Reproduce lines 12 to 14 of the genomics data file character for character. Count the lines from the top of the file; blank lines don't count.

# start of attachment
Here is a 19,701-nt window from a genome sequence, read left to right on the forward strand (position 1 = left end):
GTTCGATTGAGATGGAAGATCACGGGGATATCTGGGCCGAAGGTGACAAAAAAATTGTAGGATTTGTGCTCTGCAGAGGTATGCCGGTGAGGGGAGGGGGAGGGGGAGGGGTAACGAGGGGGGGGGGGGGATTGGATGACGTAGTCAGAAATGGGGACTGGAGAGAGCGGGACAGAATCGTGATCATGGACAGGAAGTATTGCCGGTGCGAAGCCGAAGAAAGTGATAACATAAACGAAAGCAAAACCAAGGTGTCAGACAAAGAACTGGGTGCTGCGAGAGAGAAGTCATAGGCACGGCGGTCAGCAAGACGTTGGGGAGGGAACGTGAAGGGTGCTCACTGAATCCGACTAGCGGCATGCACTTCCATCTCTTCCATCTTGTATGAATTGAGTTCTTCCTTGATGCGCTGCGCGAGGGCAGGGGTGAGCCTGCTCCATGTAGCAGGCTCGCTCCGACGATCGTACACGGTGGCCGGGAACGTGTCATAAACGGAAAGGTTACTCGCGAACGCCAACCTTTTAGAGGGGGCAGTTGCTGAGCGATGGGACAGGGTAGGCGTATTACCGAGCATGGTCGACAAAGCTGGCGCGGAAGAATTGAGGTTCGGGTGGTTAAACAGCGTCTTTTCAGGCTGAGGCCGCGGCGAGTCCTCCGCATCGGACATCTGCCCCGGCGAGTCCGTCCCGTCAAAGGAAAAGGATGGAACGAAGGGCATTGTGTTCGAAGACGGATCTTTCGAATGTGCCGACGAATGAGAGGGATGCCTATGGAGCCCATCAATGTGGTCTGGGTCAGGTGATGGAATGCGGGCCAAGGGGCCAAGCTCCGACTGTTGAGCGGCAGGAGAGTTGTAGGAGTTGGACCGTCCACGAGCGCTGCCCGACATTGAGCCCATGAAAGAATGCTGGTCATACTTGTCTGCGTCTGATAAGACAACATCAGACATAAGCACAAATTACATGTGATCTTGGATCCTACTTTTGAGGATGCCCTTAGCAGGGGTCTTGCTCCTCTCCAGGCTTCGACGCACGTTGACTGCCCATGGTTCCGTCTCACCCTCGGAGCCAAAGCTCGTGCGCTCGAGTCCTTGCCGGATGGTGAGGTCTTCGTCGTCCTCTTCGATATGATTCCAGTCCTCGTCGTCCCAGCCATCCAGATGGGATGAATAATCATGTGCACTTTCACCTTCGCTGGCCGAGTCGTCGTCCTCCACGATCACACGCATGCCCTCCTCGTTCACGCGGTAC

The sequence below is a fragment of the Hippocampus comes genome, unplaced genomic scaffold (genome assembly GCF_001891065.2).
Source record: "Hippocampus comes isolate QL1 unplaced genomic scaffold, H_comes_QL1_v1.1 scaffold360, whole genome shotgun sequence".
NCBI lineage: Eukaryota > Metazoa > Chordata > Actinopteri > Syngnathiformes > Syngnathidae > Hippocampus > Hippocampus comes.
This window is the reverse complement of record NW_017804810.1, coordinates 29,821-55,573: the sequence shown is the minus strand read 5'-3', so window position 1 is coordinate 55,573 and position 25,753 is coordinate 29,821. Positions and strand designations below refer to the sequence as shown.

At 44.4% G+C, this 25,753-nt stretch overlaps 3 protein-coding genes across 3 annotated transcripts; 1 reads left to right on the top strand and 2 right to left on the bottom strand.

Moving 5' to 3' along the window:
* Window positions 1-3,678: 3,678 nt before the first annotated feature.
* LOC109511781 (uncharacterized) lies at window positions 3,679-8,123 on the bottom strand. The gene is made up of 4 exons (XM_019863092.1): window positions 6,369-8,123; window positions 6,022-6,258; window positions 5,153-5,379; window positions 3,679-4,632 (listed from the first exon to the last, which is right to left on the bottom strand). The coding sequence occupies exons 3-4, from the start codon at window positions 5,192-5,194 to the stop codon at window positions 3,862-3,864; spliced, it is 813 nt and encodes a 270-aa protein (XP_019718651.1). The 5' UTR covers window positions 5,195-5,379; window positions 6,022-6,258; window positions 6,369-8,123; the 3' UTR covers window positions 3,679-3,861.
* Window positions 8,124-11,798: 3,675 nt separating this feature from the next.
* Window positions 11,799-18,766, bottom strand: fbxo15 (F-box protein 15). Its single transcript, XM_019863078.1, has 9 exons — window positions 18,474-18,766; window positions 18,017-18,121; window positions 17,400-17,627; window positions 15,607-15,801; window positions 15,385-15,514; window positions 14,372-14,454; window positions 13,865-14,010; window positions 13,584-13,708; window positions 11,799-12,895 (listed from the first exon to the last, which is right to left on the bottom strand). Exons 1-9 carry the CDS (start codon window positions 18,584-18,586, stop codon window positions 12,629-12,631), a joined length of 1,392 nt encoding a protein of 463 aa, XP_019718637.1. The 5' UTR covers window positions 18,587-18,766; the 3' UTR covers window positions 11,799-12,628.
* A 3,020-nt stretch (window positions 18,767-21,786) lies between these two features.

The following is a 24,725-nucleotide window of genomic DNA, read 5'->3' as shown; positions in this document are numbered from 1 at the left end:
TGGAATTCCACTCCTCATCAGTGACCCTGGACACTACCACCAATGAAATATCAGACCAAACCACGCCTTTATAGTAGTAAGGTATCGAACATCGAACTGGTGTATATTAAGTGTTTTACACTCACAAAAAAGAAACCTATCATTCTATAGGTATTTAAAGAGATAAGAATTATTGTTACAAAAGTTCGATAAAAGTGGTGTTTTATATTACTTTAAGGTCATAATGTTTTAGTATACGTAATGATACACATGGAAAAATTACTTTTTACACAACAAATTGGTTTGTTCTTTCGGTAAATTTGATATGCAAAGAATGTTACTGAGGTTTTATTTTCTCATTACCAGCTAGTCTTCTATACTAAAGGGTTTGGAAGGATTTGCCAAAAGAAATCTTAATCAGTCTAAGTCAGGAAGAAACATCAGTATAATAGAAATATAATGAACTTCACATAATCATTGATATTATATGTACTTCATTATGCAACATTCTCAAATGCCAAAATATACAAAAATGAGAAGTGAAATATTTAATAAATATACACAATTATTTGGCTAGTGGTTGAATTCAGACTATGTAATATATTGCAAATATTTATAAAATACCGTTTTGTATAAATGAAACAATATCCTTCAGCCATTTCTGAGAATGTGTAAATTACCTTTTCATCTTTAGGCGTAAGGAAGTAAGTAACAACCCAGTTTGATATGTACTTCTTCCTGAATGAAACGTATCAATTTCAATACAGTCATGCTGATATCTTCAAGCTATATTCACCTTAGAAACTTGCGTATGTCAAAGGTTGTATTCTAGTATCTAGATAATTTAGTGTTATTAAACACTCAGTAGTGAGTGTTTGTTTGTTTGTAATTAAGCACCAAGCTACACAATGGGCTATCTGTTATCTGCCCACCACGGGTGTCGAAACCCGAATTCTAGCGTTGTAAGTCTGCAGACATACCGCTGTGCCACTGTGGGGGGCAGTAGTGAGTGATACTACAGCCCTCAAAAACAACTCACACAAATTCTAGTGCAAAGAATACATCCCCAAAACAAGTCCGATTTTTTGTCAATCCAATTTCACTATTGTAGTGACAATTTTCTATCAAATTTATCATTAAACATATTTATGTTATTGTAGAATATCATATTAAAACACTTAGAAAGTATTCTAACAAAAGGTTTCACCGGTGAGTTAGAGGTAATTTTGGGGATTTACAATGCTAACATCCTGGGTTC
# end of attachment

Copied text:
* Window positions 11,799-18,766, bottom strand: fbxo15 (F-box protein 15). Its single transcript, XM_019863078.1, has 9 exons — window positions 18,474-18,766; window positions 18,017-18,121; window positions 17,400-17,627; window positions 15,607-15,801; window positions 15,385-15,514; window positions 14,372-14,454; window positions 13,865-14,010; window positions 13,584-13,708; window positions 11,799-12,895 (listed from the first exon to the last, which is right to left on the bottom strand). Exons 1-9 carry the CDS (start codon window positions 18,584-18,586, stop codon window positions 12,629-12,631), a joined length of 1,392 nt encoding a protein of 463 aa, XP_019718637.1. The 5' UTR covers window positions 18,587-18,766; the 3' UTR covers window positions 11,799-12,628.
* A 3,020-nt stretch (window positions 18,767-21,786) lies between these two features.

The following is a 24,725-nucleotide window of genomic DNA, read 5'->3' as shown; positions in this document are numbered from 1 at the left end: